Democrats were never consulted on this. “Sadly, the first major action taken by the Republican majority on the Judiciary Committee seems to be aimed at someone who reported wrongdoing, rather than committed it,” emails former prosecutor Sen. Richard Blumenthal (D-Conn.). ” This action was taken without any bipartisan cooperation, or even consultation. These vaguely stated, secret allegations seem designed more to distract attention from the priority issues for investigation, and discredit the FBI and other law enforcement.”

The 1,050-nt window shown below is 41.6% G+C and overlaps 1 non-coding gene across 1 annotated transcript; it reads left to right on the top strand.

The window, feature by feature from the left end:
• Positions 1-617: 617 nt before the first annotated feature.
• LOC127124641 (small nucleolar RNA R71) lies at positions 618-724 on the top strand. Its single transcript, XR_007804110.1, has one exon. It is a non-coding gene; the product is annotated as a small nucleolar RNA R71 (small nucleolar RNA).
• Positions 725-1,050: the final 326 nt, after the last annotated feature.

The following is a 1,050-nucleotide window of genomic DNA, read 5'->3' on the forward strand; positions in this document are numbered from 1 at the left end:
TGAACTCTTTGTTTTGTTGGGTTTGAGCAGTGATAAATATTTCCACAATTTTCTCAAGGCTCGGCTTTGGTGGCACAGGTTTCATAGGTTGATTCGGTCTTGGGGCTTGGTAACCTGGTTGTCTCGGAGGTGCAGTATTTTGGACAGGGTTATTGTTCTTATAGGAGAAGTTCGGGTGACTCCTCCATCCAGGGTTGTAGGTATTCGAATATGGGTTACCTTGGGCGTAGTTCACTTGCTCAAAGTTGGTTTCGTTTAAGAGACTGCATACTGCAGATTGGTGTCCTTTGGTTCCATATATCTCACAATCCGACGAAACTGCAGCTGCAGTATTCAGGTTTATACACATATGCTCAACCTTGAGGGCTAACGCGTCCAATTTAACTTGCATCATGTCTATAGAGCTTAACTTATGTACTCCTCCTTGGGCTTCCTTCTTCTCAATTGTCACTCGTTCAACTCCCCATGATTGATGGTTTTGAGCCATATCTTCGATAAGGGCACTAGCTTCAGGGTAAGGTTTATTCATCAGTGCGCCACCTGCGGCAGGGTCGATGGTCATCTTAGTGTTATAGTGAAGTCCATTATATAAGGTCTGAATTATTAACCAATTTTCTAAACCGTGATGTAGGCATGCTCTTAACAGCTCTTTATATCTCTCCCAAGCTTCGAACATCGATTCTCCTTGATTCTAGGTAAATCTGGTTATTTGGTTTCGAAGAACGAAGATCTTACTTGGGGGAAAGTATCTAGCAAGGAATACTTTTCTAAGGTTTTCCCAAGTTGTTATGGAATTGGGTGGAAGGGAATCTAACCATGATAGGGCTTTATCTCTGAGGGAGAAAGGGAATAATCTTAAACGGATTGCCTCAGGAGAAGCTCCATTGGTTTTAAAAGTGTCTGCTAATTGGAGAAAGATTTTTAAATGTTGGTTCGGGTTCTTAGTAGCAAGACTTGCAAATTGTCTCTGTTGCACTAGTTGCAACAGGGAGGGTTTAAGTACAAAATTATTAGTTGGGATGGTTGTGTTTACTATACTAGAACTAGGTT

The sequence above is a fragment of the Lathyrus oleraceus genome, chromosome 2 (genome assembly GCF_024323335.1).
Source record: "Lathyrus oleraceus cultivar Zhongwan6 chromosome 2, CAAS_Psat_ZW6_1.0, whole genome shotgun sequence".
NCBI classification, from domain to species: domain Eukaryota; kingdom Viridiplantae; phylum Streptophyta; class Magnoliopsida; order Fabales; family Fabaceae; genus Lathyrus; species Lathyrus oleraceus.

Moreover, the statute that Grassley and Graham cite — 18. U.S.C. 1001 — requires that a misstatement be intentionally wrong and material. It is ironic that the Justice Committee chairman who witnessed now-Attorney General Jeff Sessions repeatedly make false statements under oath would ignore these misstatements of fact and choose instead to vaguely point to ones apparently made to other people. “In order to violate 18 USC 1001 in this context Steele would have had to make a false statement to either a congressional committee or the FBI,” says Susan Hennessey of Lawfare blog. “Reportedly, Steele hasn’t met with Congressional committees and it’s difficult to see what information Grassley and Graham would have about what statements Steele made to the FBI. So the committee is making a referral for criminal investigation without offering any basis for why it would even be aware of the conduct at issue.” She adds, “Bottom line, this is essentially just an empty suggestion. There is nothing that compels DOJ or the FBI to actually open or pursue an investigation based on this kind of letter.”